Teen's invention could charge cellphones in 20 seconds

A potentially game-changing invention by an 18-year-old high school student grew out of a simple problem that plagues teenagers (and just about everyone else).

“I’m a teenager and I have a cellphone and my cellphone battery always dies, so I was really looking for a way to improve energy storage,’’ Eesha Khare said on TODAY Tuesday. “That’s how I came across supercapacitors.’’

The Saratoga, Calif., teenager, who graduated from high school last week, won a $50,000 prize on May 17 at the Intel International Science and Engineering Fair for creating a device that can store enough energy to potentially charge a cellphone in 20 to 30 seconds. In addition, the device lasts for 10,000 charge-recharge cycles, compared to 1,000 cycles for most cellphone batteries.

“It charges very quickly and can store a lot of energy,’’ Khare said. “The cool thing is it’s at the nano-scale, so (it's) really a lot thinner than one strand of hair.”

Khare has not used her invention to recharge a cellphone yet, instead demonstrating its capability by using it to power a light-emitting diode (LED). If used on cellphones, the supercharger would slide on to the phone’s battery to juice it up in a matter of seconds. The technology is not available to consumers yet, and it could be years until it is.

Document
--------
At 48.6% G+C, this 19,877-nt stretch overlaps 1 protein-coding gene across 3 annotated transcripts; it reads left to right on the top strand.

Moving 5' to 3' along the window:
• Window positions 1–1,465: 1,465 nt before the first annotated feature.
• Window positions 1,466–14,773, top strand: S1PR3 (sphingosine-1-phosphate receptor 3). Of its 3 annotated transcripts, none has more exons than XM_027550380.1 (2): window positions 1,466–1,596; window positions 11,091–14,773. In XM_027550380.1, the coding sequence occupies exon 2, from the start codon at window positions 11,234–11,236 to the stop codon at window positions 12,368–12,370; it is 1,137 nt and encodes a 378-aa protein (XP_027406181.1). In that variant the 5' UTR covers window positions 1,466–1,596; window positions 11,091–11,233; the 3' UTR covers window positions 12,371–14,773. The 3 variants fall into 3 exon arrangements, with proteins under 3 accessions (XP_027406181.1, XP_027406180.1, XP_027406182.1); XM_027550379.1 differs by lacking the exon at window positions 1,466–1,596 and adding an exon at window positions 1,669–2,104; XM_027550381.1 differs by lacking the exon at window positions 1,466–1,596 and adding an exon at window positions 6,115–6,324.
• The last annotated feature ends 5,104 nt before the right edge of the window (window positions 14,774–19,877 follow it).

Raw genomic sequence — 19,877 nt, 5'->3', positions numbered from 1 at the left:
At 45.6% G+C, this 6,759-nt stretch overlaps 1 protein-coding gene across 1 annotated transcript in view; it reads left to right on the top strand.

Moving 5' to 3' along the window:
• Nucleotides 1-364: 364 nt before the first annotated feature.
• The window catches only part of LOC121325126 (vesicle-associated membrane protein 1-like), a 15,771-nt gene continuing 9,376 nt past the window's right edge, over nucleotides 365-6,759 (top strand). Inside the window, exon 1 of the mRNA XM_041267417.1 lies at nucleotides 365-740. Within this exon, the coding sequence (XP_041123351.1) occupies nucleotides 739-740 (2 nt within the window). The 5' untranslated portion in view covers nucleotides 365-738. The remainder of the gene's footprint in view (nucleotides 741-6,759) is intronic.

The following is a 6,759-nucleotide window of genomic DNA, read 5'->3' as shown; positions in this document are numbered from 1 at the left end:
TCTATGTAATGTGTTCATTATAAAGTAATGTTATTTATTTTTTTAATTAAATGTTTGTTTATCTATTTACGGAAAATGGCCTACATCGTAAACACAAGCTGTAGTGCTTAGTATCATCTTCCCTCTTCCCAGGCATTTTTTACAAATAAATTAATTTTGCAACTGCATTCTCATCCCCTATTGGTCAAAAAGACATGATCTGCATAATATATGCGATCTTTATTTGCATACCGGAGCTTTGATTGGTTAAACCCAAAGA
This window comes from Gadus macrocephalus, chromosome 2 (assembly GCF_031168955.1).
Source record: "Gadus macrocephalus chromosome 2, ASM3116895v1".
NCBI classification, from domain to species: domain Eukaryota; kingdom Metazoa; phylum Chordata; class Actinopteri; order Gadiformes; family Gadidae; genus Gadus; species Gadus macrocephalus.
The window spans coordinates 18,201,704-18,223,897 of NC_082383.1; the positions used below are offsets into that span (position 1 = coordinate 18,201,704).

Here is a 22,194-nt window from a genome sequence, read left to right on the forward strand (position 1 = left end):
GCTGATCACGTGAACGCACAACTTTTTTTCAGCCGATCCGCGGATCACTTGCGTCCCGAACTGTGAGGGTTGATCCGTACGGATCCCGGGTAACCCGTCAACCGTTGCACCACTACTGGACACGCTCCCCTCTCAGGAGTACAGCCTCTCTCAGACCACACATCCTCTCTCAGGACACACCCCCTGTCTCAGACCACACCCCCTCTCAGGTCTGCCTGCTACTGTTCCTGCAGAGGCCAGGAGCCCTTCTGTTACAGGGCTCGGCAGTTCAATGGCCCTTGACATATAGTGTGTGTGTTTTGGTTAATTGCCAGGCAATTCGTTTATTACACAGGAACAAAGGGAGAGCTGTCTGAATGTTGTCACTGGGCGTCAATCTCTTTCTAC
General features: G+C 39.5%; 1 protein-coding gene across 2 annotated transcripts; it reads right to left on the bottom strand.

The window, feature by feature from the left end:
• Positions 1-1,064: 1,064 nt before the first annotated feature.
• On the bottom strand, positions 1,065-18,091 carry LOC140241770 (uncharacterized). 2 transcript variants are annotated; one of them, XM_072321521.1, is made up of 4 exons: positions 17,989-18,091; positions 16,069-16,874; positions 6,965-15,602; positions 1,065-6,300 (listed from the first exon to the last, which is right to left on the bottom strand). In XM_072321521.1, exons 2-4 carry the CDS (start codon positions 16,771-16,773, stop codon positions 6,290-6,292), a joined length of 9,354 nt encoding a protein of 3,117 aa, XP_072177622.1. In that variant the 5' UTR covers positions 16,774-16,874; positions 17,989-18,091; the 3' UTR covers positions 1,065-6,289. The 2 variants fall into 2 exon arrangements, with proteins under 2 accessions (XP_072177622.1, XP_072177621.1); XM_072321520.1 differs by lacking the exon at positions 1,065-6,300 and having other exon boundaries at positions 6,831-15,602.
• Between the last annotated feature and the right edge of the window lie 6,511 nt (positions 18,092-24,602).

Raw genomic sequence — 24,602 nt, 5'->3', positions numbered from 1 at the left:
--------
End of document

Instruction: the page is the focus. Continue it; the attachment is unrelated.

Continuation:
“I think it will take a couple years more,’’ Khare said. “There’s still a lot more to be done with the supercapacitor device, but it’s definitely coming soon in the future.”

At an Intel event in Phoenix, Khare won the Intel Foundation Young Scientist Award, taking second place overall in the world’s largest high school science research competition. She beat out more than 1,600 finalists from 70 countries. She said on TODAY that she has been approached by several companies to continue her research, but is currently focused on attending Harvard University in the fall.

A talented Indian dancer who also was a varsity field hockey player in high school, Khare is not sure of what she will major in at Harvard yet, or whether there will be future technologies she will be working on.

“Right now, just my education, but hopefully we’ll see what happens in the future,’’ she said about her plans. “I have a lot of interests, so we’ll see what I do in the future.’’